After 37 years in the business, Intercard has seen its fair share of changes. Scott Sherrod emphasizes that when debit card technology was first introduced, the main benefits were cash control and labor savings. Those benefits continue, but Sherrod believes the future of the industry will come from such additional tools like customer tracking, retention, up-selling and more.
“So yes, because of the technological advances made by Intercard, we as a company are morphing into a marketing company of sorts, operating on a global scale. And the new products we’re looking at – phone-based or otherwise – will make all of our clients, domestic or international, large or small, be better marketers themselves,” says the CEO.
He encourages RePlay readers to come say hello and see what Intercard has to offer at IAAPA in November, where they will show the latest in their line of marketing technology tools in action. For more details on the company now, visit www.intercardinc.com.
New Products & Features from Intercard
Intercard i3 Reader
Intercard’s i3 Reader is the first reader introduced to the amusement market that’s capable of accepting magnetic stripe or RFID/NFC proximity cards/wristbands. This unique characteristic gives client-businesses the best of both worlds: The option to completely switch their business from magnetic stripe readers to RFID/NFC, or to phase in the new technology as it becomes more affordable. For those who don’t want to use phones, this hybrid card reader is a great, cost-effective option. Other features include: Full-color screen displays customer’s photo in real time, a programmable LED board, Ethernet or wireless capabilities, PCI compliant for accepting bank credit cards, plus it’s an all-in-one unit with no external controller, power supplies or additional hardware.
Intercard iReader Eclipse
The iReader Eclipse with Wi-Fi is Intercard’s biggest seller in the U.S. Customers like the standard wireless network and the customization that they can implement on its graphical display. The interactive graphics, a color screen and a large display make it just as popular with player-guests as it is with owners and managers. Plus, it offers the strategic cash management, marketing, reporting and revenue enhancing benefits that the Intercard system has made famous.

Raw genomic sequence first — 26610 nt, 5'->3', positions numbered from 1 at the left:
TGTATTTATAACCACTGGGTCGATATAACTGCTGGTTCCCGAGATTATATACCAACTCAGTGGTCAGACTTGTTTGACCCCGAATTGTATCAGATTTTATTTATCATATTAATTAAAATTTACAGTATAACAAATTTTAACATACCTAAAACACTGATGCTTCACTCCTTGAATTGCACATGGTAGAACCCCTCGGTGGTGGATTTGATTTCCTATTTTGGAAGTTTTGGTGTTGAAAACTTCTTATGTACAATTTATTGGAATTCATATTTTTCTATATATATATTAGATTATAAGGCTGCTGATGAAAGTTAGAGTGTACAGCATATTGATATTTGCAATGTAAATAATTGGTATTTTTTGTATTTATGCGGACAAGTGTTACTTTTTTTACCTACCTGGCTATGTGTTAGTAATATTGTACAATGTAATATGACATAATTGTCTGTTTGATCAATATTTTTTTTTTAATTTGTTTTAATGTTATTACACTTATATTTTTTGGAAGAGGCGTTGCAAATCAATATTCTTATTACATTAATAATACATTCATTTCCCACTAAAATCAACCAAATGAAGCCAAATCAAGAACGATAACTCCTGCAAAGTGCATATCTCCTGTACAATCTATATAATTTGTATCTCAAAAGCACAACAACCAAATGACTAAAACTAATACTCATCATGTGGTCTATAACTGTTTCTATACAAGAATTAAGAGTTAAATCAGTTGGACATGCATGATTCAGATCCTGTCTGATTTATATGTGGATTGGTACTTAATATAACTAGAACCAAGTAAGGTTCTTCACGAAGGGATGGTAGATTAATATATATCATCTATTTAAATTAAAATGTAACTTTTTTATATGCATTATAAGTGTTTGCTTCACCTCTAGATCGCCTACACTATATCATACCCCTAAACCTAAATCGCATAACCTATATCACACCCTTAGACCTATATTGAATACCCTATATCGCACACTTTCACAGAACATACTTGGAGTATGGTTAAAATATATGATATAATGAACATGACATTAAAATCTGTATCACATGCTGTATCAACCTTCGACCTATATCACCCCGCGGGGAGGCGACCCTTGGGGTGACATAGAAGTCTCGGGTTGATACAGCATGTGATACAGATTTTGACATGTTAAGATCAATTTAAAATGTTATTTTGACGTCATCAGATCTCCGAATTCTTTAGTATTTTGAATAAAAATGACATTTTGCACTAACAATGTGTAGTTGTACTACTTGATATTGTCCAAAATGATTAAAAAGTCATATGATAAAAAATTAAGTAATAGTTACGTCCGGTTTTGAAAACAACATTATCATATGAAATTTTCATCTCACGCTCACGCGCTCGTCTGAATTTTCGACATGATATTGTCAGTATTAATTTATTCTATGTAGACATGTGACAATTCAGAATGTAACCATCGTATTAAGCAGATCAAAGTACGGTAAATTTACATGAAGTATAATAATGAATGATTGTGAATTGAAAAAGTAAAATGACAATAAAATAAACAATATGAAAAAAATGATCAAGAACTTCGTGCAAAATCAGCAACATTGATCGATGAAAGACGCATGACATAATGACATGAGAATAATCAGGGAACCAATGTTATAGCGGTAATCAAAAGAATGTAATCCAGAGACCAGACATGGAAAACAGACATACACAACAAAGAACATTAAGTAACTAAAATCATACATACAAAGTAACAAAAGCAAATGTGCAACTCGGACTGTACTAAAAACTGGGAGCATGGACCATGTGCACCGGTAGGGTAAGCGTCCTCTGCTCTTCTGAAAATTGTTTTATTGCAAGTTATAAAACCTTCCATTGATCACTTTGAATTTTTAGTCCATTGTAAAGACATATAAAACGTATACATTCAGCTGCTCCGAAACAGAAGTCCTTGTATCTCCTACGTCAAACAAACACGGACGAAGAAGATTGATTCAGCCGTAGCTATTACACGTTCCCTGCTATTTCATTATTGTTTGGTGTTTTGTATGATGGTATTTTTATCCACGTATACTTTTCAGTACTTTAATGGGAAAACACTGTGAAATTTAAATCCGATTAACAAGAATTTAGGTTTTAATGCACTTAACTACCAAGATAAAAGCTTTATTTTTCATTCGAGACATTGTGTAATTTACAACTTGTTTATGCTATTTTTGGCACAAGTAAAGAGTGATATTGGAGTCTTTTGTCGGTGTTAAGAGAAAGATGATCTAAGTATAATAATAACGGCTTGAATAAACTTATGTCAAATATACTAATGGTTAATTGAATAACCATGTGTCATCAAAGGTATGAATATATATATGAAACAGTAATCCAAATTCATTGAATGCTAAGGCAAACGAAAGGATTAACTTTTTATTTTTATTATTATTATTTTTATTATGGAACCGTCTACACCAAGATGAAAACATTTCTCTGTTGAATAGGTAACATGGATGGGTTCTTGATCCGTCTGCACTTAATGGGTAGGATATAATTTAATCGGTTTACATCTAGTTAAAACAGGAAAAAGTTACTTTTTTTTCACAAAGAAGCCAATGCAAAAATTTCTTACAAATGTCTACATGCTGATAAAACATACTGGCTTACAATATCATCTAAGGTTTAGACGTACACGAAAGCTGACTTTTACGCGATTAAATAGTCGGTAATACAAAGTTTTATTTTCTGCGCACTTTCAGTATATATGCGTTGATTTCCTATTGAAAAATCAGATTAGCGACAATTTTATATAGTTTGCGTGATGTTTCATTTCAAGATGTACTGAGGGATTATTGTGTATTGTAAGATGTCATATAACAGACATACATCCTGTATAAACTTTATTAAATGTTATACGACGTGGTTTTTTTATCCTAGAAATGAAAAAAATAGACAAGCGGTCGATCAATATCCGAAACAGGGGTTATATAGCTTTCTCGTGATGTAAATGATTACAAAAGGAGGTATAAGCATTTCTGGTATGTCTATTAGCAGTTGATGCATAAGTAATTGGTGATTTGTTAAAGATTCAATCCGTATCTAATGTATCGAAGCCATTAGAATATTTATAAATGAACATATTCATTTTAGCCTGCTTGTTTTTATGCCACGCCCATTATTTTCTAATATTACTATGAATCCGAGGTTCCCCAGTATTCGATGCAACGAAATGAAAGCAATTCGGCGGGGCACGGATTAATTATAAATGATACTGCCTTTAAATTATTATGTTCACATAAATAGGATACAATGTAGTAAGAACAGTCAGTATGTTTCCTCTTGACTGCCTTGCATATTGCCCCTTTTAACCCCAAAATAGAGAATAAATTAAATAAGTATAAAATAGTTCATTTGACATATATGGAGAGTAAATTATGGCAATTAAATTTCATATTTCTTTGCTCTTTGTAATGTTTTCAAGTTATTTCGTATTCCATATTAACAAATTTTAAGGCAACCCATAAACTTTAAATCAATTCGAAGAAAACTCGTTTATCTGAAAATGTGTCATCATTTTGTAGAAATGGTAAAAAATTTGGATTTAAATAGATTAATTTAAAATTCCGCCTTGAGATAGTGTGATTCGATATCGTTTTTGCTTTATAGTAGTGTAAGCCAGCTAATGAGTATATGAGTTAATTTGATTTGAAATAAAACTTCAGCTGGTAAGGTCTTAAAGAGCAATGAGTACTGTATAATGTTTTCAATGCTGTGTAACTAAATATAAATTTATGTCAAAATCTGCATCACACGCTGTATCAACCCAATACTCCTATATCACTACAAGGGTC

Integration with Micros POS
Intercard now provides its systems fully integrated with Micros Point of Sale (POS) software and hardware. Among the benefits, this integration eliminates the labor-intensive step of rekeying information by the business’ accounting office, and managers have access to sales and activity numbers instantaneously. Intercard says they are the first payment solutions provider to the FEC and bowling center categories offering such a system. Before the company’s integration with Micros, a business bookkeeper would get reconciliation information from Intercard in a printout, at which point the information had to be keyed in somewhere. Micros makes all that digital and instantaneous. Plus, all of that information feeds into the back end of the POS’ reporting apparatus. The Intercard system with Micros POS can do account histories, add value and allow guests to use the card as a payment for food and beverage. Plus, Intercard’s tellers are also fully integrated.
For more info call Intercard at 314-275-8066.